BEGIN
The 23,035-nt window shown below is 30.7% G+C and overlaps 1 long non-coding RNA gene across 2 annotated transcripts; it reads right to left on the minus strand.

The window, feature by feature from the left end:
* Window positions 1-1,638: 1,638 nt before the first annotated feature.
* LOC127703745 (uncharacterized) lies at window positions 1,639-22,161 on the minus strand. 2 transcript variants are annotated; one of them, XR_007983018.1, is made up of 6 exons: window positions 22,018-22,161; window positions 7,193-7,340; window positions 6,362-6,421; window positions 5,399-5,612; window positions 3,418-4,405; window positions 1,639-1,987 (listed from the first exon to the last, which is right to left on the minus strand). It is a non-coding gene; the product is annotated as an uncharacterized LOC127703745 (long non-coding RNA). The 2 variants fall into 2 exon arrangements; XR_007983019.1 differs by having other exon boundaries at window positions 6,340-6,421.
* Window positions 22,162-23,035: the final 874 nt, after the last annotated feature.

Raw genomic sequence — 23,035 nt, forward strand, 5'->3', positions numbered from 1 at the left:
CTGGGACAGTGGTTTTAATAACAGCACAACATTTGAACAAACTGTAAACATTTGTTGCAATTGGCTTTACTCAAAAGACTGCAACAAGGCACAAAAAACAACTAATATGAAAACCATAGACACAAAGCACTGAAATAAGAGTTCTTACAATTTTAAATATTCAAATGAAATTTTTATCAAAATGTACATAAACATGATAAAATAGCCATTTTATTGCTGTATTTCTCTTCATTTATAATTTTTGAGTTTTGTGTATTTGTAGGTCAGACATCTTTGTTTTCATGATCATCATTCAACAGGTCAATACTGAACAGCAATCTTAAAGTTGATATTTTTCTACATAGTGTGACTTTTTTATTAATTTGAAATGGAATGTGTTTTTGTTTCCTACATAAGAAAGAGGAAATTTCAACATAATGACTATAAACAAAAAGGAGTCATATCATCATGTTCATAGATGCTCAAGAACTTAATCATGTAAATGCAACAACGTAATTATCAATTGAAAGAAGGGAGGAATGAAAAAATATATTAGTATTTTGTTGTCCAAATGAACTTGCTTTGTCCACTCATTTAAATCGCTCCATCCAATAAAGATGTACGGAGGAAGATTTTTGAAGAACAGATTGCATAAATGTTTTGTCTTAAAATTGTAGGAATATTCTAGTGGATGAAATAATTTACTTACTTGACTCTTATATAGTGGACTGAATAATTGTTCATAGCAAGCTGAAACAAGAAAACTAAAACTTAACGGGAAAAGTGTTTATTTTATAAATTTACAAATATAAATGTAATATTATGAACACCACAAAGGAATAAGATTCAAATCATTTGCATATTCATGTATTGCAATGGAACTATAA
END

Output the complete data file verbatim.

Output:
The 23,035-nt window shown below is 30.7% G+C and overlaps 1 long non-coding RNA gene across 2 annotated transcripts; it reads right to left on the minus strand.

The window, feature by feature from the left end:
* Window positions 1-1,638: 1,638 nt before the first annotated feature.
* LOC127703745 (uncharacterized) lies at window positions 1,639-22,161 on the minus strand. 2 transcript variants are annotated; one of them, XR_007983018.1, is made up of 6 exons: window positions 22,018-22,161; window positions 7,193-7,340; window positions 6,362-6,421; window positions 5,399-5,612; window positions 3,418-4,405; window positions 1,639-1,987 (listed from the first exon to the last, which is right to left on the minus strand). It is a non-coding gene; the product is annotated as an uncharacterized LOC127703745 (long non-coding RNA). The 2 variants fall into 2 exon arrangements; XR_007983019.1 differs by having other exon boundaries at window positions 6,340-6,421.
* Window positions 22,162-23,035: the final 874 nt, after the last annotated feature.

Raw genomic sequence — 23,035 nt, forward strand, 5'->3', positions numbered from 1 at the left:
CTGGGACAGTGGTTTTAATAACAGCACAACATTTGAACAAACTGTAAACATTTGTTGCAATTGGCTTTACTCAAAAGACTGCAACAAGGCACAAAAAACAACTAATATGAAAACCATAGACACAAAGCACTGAAATAAGAGTTCTTACAATTTTAAATATTCAAATGAAATTTTTATCAAAATGTACATAAACATGATAAAATAGCCATTTTATTGCTGTATTTCTCTTCATTTATAATTTTTGAGTTTTGTGTATTTGTAGGTCAGACATCTTTGTTTTCATGATCATCATTCAACAGGTCAATACTGAACAGCAATCTTAAAGTTGATATTTTTCTACATAGTGTGACTTTTTTATTAATTTGAAATGGAATGTGTTTTTGTTTCCTACATAAGAAAGAGGAAATTTCAACATAATGACTATAAACAAAAAGGAGTCATATCATCATGTTCATAGATGCTCAAGAACTTAATCATGTAAATGCAACAACGTAATTATCAATTGAAAGAAGGGAGGAATGAAAAAATATATTAGTATTTTGTTGTCCAAATGAACTTGCTTTGTCCACTCATTTAAATCGCTCCATCCAATAAAGATGTACGGAGGAAGATTTTTGAAGAACAGATTGCATAAATGTTTTGTCTTAAAATTGTAGGAATATTCTAGTGGATGAAATAATTTACTTACTTGACTCTTATATAGTGGACTGAATAATTGTTCATAGCAAGCTGAAACAAGAAAACTAAAACTTAACGGGAAAAGTGTTTATTTTATAAATTTACAAATATAAATGTAATATTATGAACACCACAAAGGAATAAGATTCAAATCATTTGCATATTCATGTATTGCAATGGAACTATAA